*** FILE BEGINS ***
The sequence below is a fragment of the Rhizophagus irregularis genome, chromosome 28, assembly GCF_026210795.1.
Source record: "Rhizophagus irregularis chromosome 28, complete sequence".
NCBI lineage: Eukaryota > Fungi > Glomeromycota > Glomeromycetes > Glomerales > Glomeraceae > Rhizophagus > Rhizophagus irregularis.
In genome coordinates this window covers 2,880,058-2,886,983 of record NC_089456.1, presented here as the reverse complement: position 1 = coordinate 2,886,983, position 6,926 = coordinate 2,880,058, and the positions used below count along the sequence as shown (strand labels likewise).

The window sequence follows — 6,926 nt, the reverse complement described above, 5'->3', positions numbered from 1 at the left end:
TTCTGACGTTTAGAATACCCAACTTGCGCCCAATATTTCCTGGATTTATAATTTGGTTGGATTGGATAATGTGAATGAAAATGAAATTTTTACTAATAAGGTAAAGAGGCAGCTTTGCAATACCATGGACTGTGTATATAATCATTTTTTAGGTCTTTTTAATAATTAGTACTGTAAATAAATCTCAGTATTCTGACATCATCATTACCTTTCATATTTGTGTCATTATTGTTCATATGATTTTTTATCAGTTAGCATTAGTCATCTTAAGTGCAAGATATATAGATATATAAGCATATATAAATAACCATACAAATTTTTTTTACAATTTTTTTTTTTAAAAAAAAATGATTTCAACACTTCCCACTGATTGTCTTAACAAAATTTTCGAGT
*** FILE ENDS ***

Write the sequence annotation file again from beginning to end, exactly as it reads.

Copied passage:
The sequence below is a fragment of the Rhizophagus irregularis genome, chromosome 28, assembly GCF_026210795.1.
Source record: "Rhizophagus irregularis chromosome 28, complete sequence".
NCBI lineage: Eukaryota > Fungi > Glomeromycota > Glomeromycetes > Glomerales > Glomeraceae > Rhizophagus > Rhizophagus irregularis.
In genome coordinates this window covers 2,880,058-2,886,983 of record NC_089456.1, presented here as the reverse complement: position 1 = coordinate 2,886,983, position 6,926 = coordinate 2,880,058, and the positions used below count along the sequence as shown (strand labels likewise).

The window sequence follows — 6,926 nt, the reverse complement described above, 5'->3', positions numbered from 1 at the left end:
TTCTGACGTTTAGAATACCCAACTTGCGCCCAATATTTCCTGGATTTATAATTTGGTTGGATTGGATAATGTGAATGAAAATGAAATTTTTACTAATAAGGTAAAGAGGCAGCTTTGCAATACCATGGACTGTGTATATAATCATTTTTTAGGTCTTTTTAATAATTAGTACTGTAAATAAATCTCAGTATTCTGACATCATCATTACCTTTCATATTTGTGTCATTATTGTTCATATGATTTTTTATCAGTTAGCATTAGTCATCTTAAGTGCAAGATATATAGATATATAAGCATATATAAATAACCATACAAATTTTTTTTACAATTTTTTTTTTTAAAAAAAAATGATTTCAACACTTCCCACTGATTGTCTTAACAAAATTTTCGAGT